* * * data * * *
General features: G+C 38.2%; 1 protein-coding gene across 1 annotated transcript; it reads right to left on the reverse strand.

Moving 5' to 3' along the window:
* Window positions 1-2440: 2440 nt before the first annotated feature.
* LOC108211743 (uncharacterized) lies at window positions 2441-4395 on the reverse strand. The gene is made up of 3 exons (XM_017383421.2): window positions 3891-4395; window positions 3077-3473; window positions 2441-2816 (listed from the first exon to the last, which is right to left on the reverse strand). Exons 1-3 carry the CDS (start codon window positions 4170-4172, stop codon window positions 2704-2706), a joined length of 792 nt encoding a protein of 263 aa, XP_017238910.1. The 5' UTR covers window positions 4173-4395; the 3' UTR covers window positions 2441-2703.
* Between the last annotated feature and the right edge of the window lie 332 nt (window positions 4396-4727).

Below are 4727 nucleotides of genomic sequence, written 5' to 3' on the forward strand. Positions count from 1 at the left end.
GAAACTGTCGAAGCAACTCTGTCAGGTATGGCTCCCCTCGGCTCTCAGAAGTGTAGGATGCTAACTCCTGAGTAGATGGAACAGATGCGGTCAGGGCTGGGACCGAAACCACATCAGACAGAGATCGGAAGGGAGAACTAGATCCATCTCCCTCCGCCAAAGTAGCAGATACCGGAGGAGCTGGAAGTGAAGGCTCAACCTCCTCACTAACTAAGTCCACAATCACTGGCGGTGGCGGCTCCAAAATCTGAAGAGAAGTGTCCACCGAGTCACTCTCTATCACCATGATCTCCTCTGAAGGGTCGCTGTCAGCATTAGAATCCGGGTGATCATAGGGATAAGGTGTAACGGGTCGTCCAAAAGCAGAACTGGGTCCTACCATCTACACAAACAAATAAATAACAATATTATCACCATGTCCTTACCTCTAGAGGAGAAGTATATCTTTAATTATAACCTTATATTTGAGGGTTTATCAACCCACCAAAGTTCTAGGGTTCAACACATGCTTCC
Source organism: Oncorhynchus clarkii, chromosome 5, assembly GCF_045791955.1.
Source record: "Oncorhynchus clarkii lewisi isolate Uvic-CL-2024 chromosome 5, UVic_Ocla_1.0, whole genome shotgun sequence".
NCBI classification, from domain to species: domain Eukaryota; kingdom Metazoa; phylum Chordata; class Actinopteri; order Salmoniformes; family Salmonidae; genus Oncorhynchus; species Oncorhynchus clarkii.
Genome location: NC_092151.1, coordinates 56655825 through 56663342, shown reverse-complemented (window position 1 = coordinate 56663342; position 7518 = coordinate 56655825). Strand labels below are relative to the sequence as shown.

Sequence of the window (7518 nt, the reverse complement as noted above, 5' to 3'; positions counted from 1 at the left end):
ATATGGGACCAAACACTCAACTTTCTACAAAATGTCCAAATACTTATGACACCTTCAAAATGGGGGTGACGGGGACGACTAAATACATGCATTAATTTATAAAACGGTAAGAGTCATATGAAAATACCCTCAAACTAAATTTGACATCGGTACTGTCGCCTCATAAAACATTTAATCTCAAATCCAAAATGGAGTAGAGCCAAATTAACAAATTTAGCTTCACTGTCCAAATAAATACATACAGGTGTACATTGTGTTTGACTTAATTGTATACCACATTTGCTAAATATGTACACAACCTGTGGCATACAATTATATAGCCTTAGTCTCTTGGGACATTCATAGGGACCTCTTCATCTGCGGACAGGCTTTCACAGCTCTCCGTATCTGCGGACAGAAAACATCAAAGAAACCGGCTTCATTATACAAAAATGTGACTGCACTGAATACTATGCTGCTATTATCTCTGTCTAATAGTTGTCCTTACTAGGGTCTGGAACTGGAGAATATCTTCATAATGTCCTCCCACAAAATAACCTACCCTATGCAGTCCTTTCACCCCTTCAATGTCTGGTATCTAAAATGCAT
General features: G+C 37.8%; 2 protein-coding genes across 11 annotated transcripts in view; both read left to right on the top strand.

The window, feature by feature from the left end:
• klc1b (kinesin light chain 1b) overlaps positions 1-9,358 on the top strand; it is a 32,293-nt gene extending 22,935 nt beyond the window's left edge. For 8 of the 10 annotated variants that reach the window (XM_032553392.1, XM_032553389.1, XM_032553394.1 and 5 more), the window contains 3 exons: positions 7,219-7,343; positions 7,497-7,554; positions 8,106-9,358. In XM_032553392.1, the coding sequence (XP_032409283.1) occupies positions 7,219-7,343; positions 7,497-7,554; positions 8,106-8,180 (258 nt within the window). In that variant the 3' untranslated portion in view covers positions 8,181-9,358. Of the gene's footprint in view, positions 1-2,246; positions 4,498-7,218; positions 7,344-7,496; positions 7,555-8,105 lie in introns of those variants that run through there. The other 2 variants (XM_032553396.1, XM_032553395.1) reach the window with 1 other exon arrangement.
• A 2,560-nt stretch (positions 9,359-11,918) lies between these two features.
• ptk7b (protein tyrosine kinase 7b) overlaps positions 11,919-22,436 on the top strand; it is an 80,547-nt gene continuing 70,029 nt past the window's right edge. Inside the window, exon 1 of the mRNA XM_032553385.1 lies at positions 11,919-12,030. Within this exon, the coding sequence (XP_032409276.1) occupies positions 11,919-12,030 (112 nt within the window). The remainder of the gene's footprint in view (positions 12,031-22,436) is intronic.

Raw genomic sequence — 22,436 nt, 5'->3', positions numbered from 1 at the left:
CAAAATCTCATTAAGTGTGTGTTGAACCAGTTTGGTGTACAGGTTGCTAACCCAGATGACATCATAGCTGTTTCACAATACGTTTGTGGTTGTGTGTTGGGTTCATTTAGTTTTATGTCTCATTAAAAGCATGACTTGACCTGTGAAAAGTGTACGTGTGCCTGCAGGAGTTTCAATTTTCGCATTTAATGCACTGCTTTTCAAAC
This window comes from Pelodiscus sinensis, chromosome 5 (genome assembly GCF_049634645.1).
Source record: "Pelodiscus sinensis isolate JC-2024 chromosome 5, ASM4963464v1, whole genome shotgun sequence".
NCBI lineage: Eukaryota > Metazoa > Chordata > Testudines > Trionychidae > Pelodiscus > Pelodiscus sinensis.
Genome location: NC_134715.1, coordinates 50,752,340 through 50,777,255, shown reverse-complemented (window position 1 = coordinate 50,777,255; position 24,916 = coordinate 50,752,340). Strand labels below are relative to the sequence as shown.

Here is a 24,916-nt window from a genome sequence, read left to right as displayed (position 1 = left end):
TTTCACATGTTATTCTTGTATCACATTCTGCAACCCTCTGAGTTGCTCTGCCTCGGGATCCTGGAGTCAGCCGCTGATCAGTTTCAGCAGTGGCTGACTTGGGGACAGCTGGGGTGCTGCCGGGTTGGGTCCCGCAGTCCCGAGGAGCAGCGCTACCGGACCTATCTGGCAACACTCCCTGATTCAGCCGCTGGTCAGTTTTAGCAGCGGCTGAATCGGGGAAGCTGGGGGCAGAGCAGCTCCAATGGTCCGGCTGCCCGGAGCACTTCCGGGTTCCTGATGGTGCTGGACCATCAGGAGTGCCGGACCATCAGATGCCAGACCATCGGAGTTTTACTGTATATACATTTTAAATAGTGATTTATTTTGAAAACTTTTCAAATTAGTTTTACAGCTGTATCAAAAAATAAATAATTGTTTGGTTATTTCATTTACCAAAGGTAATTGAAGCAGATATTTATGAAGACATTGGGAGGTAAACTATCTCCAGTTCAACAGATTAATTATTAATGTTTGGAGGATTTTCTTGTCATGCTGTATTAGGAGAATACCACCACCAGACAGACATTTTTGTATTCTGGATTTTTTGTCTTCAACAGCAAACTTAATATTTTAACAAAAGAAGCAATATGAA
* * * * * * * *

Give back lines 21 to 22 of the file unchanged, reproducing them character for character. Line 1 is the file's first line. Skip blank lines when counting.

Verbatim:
This window comes from Pelodiscus sinensis, chromosome 5 (genome assembly GCF_049634645.1).
Source record: "Pelodiscus sinensis isolate JC-2024 chromosome 5, ASM4963464v1, whole genome shotgun sequence".